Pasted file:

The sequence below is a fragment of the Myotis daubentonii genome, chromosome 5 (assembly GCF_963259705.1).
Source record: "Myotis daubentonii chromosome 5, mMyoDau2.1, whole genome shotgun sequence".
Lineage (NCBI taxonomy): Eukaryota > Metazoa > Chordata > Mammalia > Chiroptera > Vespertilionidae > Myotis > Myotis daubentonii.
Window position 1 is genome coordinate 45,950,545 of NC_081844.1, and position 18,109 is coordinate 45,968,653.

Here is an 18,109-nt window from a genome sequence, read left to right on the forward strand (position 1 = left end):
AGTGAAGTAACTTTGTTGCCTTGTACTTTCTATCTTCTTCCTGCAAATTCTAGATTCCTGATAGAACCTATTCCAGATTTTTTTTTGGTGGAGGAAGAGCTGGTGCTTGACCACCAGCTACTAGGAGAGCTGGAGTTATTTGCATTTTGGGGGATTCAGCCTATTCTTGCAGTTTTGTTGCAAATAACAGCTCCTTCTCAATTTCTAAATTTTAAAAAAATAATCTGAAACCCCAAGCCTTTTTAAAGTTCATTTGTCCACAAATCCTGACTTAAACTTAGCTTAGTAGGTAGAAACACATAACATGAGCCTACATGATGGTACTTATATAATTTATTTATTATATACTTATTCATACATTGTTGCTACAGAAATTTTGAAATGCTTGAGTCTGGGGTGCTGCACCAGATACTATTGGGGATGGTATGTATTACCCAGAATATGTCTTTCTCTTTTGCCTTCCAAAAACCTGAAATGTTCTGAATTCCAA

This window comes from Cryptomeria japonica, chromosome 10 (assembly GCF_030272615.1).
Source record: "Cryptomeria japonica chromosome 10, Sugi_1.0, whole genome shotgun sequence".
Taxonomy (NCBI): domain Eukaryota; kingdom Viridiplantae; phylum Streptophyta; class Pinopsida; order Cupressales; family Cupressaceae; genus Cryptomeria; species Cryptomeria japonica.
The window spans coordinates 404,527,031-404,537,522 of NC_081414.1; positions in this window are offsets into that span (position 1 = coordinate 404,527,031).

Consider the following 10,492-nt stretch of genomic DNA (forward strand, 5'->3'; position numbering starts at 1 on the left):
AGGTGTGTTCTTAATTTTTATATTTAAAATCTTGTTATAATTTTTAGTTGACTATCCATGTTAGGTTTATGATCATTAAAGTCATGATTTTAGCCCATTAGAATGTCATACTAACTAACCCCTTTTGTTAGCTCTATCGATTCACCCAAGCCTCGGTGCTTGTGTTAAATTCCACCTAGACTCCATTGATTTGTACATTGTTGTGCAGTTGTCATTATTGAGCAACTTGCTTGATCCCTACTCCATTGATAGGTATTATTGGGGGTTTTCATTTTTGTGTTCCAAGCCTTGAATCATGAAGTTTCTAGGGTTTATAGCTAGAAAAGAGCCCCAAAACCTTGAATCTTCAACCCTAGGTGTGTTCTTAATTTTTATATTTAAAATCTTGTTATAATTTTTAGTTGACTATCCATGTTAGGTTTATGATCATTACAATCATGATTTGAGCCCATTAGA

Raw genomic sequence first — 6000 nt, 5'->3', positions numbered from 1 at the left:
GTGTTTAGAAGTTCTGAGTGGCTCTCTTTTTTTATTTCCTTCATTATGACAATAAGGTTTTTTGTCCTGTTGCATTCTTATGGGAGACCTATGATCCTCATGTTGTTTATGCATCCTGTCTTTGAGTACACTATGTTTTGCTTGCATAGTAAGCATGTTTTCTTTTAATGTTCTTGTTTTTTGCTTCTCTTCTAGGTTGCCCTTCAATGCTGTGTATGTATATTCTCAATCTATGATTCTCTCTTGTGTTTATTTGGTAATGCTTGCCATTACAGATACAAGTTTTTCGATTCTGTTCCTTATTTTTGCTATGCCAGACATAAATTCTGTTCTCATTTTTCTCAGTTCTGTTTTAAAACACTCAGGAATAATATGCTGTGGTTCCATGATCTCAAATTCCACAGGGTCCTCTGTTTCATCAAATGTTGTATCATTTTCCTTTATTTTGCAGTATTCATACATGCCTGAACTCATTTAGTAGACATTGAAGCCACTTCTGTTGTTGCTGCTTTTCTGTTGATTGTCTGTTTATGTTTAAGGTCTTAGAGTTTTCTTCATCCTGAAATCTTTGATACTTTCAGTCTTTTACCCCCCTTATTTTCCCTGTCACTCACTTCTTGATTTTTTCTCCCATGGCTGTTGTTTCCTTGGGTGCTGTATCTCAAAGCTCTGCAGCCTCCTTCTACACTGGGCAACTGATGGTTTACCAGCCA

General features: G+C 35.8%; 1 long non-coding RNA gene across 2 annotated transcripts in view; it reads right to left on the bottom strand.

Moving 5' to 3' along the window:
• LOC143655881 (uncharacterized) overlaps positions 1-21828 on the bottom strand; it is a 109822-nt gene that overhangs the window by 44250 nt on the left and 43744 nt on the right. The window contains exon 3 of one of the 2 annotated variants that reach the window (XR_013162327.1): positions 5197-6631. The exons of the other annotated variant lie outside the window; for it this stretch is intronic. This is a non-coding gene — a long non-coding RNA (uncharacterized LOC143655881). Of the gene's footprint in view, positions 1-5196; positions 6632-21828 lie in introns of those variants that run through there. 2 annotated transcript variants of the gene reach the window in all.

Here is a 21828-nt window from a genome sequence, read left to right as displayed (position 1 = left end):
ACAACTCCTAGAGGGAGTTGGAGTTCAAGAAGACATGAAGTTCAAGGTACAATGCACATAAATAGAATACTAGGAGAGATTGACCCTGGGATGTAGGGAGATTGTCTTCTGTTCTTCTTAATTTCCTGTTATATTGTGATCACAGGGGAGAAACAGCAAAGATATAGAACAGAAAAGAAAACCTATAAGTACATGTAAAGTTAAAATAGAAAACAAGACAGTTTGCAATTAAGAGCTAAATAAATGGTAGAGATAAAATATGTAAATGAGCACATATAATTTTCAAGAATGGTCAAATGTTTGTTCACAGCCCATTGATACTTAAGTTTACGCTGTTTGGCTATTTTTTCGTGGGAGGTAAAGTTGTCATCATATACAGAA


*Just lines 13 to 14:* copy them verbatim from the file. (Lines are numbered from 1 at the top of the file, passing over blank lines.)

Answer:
Raw genomic sequence first — 6000 nt, 5'->3', positions numbered from 1 at the left:
GTGTTTAGAAGTTCTGAGTGGCTCTCTTTTTTTATTTCCTTCATTATGACAATAAGGTTTTTTGTCCTGTTGCATTCTTATGGGAGACCTATGATCCTCATGTTGTTTATGCATCCTGTCTTTGAGTACACTATGTTTTGCTTGCATAGTAAGCATGTTTTCTTTTAATGTTCTTGTTTTTTGCTTCTCTTCTAGGTTGCCCTTCAATGCTGTGTATGTATATTCTCAATCTATGATTCTCTCTTGTGTTTATTTGGTAATGCTTGCCATTACAGATACAAGTTTTTCGATTCTGTTCCTTATTTTTGCTATGCCAGACATAAATTCTGTTCTCATTTTTCTCAGTTCTGTTTTAAAACACTCAGGAATAATATGCTGTGGTTCCATGATCTCAAATTCCACAGGGTCCTCTGTTTCATCAAATGTTGTATCATTTTCCTTTATTTTGCAGTATTCATACATGCCTGAACTCATTTAGTAGACATTGAAGCCACTTCTGTTGTTGCTGCTTTTCTGTTGATTGTCTGTTTATGTTTAAGGTCTTAGAGTTTTCTTCATCCTGAAATCTTTGATACTTTCAGTCTTTTACCCCCCTTATTTTCCCTGTCACTCACTTCTTGATTTTTTCTCCCATGGCTGTTGTTTCCTTGGGTGCTGTATCTCAAAGCTCTGCAGCCTCCTTCTACACTGGGCAACTGATGGTTTACCAGCCA